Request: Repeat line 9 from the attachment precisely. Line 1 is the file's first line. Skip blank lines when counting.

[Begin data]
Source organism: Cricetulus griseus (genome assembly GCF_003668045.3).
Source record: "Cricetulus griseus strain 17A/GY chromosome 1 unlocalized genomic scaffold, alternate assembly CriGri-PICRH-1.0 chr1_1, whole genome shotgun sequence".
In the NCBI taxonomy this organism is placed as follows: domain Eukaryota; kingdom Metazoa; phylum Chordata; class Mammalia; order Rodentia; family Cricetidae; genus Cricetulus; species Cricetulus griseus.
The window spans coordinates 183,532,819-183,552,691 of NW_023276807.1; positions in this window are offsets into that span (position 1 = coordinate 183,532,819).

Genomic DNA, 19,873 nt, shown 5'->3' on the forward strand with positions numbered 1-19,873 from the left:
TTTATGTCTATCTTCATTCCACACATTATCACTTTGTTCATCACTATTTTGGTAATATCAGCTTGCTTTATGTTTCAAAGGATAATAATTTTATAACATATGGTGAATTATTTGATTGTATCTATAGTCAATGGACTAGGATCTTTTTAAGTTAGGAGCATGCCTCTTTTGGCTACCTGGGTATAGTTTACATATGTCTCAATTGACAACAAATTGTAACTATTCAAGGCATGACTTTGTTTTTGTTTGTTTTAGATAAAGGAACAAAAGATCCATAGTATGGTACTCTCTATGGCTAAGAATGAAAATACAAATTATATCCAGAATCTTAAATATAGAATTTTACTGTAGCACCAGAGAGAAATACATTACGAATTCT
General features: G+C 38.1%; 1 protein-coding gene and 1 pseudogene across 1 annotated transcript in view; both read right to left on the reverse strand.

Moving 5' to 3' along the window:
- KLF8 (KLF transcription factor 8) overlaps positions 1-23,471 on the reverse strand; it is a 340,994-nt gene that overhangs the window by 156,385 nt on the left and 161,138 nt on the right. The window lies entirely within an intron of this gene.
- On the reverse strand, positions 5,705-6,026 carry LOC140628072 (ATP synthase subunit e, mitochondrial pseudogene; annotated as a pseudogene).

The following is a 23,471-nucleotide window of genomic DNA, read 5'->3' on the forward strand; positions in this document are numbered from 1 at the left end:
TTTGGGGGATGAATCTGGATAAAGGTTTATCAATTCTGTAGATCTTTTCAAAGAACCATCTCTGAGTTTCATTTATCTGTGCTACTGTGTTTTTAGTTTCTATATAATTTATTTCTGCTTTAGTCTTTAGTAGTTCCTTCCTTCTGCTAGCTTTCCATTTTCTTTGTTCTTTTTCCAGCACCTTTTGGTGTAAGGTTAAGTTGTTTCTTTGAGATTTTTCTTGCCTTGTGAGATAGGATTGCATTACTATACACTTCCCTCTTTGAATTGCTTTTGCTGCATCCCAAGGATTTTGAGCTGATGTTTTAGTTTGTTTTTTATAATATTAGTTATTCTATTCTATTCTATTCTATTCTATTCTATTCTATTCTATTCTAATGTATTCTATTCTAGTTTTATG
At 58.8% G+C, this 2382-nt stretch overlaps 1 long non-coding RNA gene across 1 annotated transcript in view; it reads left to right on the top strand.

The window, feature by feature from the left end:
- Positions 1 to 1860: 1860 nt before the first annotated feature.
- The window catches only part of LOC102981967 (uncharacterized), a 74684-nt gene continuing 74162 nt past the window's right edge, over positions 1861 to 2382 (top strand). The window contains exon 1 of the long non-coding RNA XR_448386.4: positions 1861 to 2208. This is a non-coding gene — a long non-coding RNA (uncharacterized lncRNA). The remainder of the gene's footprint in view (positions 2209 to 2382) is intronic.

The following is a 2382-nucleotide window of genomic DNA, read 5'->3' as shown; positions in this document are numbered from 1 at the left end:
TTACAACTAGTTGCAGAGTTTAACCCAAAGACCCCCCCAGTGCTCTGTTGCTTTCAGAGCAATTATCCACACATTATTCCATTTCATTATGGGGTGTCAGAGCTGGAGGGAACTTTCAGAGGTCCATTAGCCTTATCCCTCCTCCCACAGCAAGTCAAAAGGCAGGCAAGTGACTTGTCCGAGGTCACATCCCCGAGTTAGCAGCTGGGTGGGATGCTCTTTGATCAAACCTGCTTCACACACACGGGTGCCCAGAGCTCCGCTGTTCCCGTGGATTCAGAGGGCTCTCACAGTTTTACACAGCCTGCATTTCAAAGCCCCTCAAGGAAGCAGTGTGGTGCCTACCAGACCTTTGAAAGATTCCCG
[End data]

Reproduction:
- KLF8 (KLF transcription factor 8) overlaps positions 1-23,471 on the reverse strand; it is a 340,994-nt gene that overhangs the window by 156,385 nt on the left and 161,138 nt on the right. The window lies entirely within an intron of this gene.